American self-help guru Tony Robbins has initiated defamation proceedings against social media giant Twitter in Dublin.
The High Court action comes hot on the heels of a libel suit against US website Buzzfeed News over articles alleging sexual misconduct, which the multi-millionaire vehemently denies.
Although the articles complained of appeared on Buzzfeed, Mr Robbins’ lawyers are now also going after Twitter as they allege the pieces were widely distributed on the social media platform.
The case aims to break new ground in terms of Irish defamation law.
Social media companies have not previously been successfully sued in Ireland over the publication of defamatory material.
But the 60-year-old Californian, who is represented by solicitor Paul Tweed, is set to argue that Twitter is a publisher and should be held accountable for defamatory content.
Twitter’s position has been that it is entitled to the benefit of the hosting immunity provided for under the EU’s e-Commerce Directive, which has been transposed into Irish law.
Social media companies have also tended to rely on the innocent publication defence under the Defamation Act.
The proceedings were initiated yesterday against Twitter International Company, which is based at Fenian Street in Dublin.
Independent.ie has sought comment from Twitter and a response is awaited.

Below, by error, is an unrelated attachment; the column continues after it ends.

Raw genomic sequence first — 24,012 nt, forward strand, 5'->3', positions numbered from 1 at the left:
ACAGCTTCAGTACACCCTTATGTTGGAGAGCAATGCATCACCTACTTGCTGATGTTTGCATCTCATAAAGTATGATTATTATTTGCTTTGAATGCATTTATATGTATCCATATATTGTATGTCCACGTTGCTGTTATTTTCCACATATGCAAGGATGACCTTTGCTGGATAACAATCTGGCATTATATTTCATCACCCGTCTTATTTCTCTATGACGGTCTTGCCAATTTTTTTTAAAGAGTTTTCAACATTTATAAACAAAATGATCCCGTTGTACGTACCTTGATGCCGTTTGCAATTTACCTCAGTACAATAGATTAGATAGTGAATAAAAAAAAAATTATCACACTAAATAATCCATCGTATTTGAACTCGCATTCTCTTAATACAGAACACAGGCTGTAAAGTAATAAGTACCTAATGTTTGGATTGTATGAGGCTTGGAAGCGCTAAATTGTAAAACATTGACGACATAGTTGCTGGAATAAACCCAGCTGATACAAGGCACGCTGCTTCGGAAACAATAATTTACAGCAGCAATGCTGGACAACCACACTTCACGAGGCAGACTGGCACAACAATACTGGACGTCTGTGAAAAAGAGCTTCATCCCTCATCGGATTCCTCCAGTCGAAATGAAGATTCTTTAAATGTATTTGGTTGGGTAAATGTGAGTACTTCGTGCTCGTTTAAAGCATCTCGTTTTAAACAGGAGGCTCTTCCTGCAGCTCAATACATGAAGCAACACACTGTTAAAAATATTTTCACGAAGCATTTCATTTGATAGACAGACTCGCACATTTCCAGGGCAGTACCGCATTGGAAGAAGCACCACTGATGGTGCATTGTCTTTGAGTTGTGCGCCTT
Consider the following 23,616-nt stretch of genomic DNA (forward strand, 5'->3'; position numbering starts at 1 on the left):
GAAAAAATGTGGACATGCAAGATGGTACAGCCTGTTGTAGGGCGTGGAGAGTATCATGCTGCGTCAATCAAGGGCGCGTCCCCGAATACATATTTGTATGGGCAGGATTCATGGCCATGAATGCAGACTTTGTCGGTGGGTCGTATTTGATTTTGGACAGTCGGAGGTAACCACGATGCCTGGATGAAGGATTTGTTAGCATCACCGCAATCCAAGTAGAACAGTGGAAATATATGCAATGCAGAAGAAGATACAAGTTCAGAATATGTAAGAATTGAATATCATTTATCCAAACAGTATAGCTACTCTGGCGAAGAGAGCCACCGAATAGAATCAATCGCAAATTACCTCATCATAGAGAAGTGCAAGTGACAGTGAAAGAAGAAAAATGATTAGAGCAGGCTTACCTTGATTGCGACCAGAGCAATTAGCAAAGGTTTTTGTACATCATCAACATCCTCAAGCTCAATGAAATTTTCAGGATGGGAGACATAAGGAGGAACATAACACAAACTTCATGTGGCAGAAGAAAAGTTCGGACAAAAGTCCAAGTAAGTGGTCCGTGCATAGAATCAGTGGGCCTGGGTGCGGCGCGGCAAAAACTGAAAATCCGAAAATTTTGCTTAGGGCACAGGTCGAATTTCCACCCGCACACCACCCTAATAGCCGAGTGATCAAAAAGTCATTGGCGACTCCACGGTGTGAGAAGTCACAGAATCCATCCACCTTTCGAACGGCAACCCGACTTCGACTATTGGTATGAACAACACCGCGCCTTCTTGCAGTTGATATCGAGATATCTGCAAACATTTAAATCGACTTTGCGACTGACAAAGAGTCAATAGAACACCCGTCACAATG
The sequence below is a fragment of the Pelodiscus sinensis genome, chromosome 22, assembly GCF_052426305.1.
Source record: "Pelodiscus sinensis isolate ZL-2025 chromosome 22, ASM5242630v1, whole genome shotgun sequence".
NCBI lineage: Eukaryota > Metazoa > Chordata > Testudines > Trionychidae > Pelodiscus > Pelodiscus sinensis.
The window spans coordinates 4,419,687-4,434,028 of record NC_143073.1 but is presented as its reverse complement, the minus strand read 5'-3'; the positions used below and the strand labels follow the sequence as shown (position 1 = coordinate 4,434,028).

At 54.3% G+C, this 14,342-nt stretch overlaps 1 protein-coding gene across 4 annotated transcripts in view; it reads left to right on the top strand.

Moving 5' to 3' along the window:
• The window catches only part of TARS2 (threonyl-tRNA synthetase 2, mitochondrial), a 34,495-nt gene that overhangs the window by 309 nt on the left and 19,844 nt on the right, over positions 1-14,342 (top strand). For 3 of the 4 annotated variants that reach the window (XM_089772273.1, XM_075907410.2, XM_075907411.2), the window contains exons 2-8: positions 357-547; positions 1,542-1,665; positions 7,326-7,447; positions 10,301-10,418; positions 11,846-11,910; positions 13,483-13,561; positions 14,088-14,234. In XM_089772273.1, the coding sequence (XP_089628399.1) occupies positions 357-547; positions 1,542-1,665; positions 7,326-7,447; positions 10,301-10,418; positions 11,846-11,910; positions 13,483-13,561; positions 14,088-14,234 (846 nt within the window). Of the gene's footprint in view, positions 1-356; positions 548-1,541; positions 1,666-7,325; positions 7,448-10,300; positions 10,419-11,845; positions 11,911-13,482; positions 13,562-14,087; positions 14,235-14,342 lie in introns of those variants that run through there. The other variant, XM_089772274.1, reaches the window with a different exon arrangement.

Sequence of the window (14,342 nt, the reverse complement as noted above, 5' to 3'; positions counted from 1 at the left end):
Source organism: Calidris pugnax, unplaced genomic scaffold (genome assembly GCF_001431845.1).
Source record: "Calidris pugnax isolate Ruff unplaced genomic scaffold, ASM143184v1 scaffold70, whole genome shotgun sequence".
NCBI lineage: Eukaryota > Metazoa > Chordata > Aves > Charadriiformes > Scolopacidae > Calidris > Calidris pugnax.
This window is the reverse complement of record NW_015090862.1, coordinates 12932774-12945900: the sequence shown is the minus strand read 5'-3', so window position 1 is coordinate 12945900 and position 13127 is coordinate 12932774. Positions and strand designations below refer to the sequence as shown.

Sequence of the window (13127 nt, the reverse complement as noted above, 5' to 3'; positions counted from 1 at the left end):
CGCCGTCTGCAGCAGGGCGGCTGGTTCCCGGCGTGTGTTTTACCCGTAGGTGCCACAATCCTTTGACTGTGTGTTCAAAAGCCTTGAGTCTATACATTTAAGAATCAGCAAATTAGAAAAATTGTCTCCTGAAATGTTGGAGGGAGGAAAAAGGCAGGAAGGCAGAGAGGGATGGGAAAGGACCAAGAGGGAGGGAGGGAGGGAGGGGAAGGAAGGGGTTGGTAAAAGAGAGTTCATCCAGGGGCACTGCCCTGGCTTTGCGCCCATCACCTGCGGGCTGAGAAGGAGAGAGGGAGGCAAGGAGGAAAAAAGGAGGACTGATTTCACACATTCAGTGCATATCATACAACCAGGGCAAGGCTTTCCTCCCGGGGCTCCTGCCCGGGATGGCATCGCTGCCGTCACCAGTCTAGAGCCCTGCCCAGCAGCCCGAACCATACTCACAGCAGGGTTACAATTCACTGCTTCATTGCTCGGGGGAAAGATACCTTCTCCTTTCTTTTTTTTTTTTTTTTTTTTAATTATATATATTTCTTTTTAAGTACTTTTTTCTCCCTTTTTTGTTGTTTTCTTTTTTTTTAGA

The social media giant was put “on notice” of a potential lawsuit late last year.
The decision to issue proceedings over the articles in Ireland has proved somewhat controversial and Mr Robbins has faced accusations of libel tourism.
Ireland’s defamation regime is much stricter than in the US and is also considered more plaintiff-friendly than the UK.
In the Buzzfeed case, the entity being sued is the news outlet’s UK operation, Buzzfeed UK Limited.
Buzzfeed is headquartered in New York and the articles complained of dealt with incidents alleged to have taken place in the US.
The Irish Independent revealed earlier this week that Buzzfeed is set to ask the High Court to rule that any such legal action should be in the US.
However, Mr Tweed has previously said Ireland is the appropriate forum for both sets of proceedings as Twitter’s European headquarters is in Dublin.
He said it was appropriate that both cases be kept “under one roof”.
The solicitor has also argued that it was appropriate to sue Buzzfeed in Dublin as Mr Robbins is a well-known personality in Ireland, having given talks here, while his books are also widely available in Irish bookstores.